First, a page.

Jack McCauley understands the interplay between video game hardware and human interaction like few others in the industry. He designed the guitar and drums for Red Octane’s (later Activision’s) Guitar Hero video game series. As co-founder and chief engineer of Oculus VR, he designed the Oculus DK1 and DK2 virtual reality (VR) headsets and helped guide the company through its acquisition by Facebook in 2014.
Now active in automotive technology, he builds cars at Black Lab, his private R&D facility and hardware incubator in Livermore, California. And, in no small feat, he thinks he’s solved the head-tracking problems in augmented reality (AR)/VR headsets – which he’ll demonstrate during his keynote presentation, MEMS Applications in Augmented Reality, October 6 at MSEC 2020. SEMI’s first virtual MEMS & Sensors Executive Congress. The event is October 6-8 and 13-15, 2020, and registration is open. I interviewed McCauley to preview his presentation. Register now for MSEC 2020.
SEMI: What inspired you to become the first person to use a MEMS sensor in a gaming device?
McCauley: When I started designing the Guitar Hero peripherals, I had intermittent problems with the motion tracking. I switched to a Freescale single-axis accelerometer, developed some IP around it, and that fixed the problem. That’s how I became an early customer of MEMS.
SEMI: When you pioneered immersive VR gaming experiences at Oculus VR, tech industry analysts predicted widespread adoption of VR for gaming. What do you think happened?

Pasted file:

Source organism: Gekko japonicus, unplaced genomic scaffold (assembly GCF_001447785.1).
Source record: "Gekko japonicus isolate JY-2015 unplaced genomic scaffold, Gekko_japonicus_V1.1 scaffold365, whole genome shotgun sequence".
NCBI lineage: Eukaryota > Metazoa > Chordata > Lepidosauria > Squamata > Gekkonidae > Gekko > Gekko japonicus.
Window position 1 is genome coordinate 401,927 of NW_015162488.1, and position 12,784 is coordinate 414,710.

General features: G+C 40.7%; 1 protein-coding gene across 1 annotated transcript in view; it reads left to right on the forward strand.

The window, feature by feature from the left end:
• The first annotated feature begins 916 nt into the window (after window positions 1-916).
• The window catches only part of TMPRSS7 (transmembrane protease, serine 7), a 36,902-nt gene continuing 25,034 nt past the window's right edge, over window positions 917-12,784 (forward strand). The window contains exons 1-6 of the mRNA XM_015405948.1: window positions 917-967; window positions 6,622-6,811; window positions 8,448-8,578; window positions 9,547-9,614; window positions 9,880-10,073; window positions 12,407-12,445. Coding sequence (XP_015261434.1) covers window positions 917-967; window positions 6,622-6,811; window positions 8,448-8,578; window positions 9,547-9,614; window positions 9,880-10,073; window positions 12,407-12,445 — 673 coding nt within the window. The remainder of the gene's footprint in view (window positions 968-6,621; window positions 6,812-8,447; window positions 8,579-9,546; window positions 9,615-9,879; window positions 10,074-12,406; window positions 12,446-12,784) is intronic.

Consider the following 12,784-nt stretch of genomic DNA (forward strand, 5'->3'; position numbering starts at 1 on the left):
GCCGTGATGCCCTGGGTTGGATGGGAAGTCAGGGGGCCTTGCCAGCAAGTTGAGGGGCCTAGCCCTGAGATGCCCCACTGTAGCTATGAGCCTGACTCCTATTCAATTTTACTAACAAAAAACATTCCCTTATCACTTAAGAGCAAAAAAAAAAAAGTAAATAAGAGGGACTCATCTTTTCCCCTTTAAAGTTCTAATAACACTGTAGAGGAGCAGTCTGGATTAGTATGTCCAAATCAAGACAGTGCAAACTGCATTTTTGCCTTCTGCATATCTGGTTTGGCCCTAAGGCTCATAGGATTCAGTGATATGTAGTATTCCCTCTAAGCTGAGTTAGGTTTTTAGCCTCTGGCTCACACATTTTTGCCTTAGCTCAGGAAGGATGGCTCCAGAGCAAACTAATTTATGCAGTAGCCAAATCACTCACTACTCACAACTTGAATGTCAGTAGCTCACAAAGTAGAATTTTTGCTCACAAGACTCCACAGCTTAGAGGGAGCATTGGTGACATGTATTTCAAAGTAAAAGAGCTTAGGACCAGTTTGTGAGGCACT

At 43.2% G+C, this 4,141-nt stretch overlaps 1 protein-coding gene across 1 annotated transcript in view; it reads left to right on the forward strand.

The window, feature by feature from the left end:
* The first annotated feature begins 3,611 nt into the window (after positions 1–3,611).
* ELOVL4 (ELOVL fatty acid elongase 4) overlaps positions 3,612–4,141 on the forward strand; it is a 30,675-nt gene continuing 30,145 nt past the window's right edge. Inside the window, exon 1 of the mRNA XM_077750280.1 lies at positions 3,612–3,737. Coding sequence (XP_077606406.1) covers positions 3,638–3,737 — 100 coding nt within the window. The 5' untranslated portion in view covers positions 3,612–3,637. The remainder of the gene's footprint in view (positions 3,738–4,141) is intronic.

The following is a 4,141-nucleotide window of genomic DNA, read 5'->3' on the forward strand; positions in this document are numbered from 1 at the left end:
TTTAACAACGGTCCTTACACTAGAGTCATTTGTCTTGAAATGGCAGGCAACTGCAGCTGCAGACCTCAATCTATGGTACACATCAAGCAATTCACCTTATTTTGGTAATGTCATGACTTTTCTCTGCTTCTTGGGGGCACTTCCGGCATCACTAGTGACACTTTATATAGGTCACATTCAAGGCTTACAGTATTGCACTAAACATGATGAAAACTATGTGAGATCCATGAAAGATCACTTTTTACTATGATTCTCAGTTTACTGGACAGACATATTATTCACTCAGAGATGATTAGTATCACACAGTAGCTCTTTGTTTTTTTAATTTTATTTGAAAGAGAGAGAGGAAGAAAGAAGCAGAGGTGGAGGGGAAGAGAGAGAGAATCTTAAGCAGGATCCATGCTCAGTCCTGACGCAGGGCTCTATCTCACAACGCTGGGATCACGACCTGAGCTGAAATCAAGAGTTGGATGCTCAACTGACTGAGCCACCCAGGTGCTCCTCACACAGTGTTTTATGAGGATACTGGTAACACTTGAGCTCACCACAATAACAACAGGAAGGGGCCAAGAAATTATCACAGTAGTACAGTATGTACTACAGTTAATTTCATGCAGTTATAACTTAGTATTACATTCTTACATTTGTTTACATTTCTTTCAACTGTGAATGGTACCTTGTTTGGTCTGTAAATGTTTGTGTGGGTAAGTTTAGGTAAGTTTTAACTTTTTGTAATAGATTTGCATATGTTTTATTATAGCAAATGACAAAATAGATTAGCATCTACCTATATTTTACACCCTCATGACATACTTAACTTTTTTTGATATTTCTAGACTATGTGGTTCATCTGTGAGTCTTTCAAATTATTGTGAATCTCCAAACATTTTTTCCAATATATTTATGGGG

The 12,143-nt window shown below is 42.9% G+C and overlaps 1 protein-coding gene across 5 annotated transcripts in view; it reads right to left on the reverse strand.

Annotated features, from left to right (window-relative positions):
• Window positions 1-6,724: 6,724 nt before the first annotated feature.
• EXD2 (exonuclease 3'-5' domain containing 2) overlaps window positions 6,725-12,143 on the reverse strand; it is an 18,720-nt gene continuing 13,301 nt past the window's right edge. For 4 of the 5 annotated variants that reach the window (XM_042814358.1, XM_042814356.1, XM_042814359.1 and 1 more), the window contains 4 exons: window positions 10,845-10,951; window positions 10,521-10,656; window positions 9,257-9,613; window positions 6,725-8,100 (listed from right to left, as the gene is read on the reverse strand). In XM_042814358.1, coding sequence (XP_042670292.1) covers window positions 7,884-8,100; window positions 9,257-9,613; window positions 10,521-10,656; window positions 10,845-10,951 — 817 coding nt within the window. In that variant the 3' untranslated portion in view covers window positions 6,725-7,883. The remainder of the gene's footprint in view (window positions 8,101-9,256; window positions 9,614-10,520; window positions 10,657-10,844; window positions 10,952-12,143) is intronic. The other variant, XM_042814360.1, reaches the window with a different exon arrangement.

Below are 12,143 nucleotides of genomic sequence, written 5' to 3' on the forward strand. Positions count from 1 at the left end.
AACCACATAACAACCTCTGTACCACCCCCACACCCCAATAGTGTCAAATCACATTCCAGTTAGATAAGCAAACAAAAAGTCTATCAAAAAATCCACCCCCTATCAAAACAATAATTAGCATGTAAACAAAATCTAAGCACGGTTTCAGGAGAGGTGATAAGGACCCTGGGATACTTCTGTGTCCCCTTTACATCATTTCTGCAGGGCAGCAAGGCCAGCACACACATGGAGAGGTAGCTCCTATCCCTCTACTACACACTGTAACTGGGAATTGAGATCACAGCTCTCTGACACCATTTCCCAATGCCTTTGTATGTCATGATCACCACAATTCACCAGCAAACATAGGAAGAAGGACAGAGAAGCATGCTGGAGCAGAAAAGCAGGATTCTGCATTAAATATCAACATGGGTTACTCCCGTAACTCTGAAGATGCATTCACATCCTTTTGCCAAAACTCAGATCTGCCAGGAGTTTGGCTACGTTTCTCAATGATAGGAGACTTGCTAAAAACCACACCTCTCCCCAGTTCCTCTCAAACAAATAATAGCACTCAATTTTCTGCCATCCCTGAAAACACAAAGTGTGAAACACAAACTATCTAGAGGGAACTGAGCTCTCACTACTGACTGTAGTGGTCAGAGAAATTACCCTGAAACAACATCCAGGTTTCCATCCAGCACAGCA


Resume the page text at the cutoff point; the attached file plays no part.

McCauley: There are a lot of reasons why VR hasn’t become the standard bearer for gaming. Gaming used to be a solitary activity, but as companies like Microsoft and Sony got behind multiplayer gaming, we realized many gamers found the social aspect more important than the visual aspect. Many gamers are content to play on a 2D screen or on multiple monitors because they’re playing against many people. The proliferation of internet connections worldwide has also promoted the kinship and social aspect of gaming.
SEMI: Do you think VR has a place in other applications?
McCauley: I think it has a lot of potential in real estate, VR movies, and engineering and design, among other areas. The automotive designer Henrik Fisker, for example, created whole vehicles in a game-engine model. If you wanted to buy one of his cars, let’s say, you could change the color and upholstery, for example, and then view it in a VR environment.
SEMI: One of the biggest obstacles to VR adoption is the motion sickness some people experience during game play. What would you do to fix that?
McCauley: The vestibular system in the brain, which uses the inner ear, is crucial to helping you balance. If there’s a mismatch between what your eyes see and your brain is perceiving, you’re likely to feel dizzy.
I’ve built a VR headset that uses a MEMS pico projector with micromirrors and a small laser for position tracking as well as for facial tracking and modeling. But the platform’s not for sale.